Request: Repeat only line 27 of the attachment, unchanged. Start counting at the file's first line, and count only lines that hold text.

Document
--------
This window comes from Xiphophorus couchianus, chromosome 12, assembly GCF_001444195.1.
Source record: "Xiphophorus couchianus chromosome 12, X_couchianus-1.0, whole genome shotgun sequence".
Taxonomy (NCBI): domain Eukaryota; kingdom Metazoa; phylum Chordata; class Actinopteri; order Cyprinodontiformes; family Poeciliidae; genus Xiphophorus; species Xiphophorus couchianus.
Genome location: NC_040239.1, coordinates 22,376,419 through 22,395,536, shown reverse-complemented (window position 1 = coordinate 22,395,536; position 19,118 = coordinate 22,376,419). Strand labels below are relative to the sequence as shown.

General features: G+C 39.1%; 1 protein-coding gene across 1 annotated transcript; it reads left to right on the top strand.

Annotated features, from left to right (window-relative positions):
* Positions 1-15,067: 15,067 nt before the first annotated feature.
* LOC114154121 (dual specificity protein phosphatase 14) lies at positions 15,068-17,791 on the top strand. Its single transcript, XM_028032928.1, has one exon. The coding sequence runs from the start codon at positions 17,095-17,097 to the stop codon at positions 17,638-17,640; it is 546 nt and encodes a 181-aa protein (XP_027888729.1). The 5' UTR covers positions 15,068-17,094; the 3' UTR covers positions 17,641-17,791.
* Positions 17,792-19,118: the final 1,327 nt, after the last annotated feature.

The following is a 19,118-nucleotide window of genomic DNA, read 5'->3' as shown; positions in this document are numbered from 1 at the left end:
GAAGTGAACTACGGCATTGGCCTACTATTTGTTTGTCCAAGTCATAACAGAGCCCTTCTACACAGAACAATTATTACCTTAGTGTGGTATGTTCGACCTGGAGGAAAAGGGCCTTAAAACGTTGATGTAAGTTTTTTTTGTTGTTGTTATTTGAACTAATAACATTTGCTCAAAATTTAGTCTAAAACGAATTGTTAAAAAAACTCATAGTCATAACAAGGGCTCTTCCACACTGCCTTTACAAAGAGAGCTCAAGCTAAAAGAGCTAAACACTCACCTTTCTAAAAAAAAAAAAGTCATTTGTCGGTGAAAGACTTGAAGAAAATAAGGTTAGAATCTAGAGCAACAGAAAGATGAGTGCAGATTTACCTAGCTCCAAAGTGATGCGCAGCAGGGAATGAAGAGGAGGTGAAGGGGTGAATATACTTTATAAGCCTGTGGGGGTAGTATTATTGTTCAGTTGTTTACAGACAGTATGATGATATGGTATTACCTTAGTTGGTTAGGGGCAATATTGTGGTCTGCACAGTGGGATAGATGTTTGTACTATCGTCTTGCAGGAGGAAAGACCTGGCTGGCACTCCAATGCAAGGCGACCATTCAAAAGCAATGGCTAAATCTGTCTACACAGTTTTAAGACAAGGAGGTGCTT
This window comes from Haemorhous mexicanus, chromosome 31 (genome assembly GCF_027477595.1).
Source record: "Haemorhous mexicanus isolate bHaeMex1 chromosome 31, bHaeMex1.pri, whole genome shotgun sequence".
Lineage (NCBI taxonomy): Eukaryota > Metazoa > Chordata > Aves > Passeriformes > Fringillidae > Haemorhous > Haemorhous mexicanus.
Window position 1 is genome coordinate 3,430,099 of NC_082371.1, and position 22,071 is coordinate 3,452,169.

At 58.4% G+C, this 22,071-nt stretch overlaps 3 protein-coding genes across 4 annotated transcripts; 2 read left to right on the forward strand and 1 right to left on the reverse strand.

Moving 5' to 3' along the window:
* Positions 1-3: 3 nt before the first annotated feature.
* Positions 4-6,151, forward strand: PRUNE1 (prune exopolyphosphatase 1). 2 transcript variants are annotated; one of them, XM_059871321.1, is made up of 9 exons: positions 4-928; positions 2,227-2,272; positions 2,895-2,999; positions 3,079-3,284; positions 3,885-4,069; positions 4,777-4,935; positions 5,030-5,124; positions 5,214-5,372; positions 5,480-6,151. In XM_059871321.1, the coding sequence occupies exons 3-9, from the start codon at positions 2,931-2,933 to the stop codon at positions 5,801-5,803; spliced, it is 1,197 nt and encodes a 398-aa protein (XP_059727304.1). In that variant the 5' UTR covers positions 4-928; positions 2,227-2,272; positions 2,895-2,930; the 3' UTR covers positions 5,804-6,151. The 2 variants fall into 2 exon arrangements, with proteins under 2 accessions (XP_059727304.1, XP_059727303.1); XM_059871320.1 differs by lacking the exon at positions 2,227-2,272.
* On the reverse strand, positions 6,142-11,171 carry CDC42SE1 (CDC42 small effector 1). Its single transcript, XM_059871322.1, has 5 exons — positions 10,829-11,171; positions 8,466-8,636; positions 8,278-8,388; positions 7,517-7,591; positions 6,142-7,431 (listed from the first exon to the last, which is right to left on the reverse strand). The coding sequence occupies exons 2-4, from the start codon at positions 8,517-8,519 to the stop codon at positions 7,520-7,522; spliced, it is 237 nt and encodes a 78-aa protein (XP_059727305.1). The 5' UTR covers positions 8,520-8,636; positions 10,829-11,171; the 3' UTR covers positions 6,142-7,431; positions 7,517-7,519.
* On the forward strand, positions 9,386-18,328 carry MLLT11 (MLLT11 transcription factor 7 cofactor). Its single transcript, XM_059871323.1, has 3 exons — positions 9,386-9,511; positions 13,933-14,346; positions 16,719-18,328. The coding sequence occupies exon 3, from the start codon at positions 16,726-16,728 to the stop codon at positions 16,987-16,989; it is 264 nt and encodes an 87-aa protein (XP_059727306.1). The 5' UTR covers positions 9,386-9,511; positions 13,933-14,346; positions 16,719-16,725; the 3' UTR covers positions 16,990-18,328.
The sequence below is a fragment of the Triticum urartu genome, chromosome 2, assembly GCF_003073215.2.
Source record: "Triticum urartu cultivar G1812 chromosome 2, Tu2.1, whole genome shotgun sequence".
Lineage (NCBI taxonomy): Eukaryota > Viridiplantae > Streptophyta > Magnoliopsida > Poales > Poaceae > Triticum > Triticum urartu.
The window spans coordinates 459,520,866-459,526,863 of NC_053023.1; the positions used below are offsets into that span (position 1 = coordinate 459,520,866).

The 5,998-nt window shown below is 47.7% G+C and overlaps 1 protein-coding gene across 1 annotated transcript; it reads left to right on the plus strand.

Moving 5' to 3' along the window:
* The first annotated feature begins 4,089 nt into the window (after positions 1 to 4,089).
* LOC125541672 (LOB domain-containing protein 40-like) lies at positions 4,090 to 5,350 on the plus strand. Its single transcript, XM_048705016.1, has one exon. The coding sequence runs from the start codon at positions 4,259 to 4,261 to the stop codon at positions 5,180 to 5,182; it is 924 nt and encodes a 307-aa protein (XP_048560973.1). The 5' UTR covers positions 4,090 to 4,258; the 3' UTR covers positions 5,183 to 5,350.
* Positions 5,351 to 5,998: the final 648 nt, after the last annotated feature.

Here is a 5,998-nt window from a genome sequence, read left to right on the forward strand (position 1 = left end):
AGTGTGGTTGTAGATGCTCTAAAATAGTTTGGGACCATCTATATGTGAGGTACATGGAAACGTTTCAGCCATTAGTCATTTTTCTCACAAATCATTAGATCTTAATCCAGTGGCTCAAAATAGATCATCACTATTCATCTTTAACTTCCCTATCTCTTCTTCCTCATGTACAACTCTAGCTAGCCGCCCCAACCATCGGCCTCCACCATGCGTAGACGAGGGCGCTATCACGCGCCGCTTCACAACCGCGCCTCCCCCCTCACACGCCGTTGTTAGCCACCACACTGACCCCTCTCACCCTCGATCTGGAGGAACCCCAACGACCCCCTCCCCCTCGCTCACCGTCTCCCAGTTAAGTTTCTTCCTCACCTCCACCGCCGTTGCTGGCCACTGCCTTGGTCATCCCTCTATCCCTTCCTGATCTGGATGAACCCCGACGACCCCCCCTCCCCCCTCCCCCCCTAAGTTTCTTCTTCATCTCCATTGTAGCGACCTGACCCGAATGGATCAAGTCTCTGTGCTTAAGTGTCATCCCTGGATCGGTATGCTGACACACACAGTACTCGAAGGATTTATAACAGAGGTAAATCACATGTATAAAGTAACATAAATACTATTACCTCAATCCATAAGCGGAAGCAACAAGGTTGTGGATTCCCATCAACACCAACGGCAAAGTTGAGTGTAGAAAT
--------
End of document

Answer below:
Moving 5' to 3' along the window: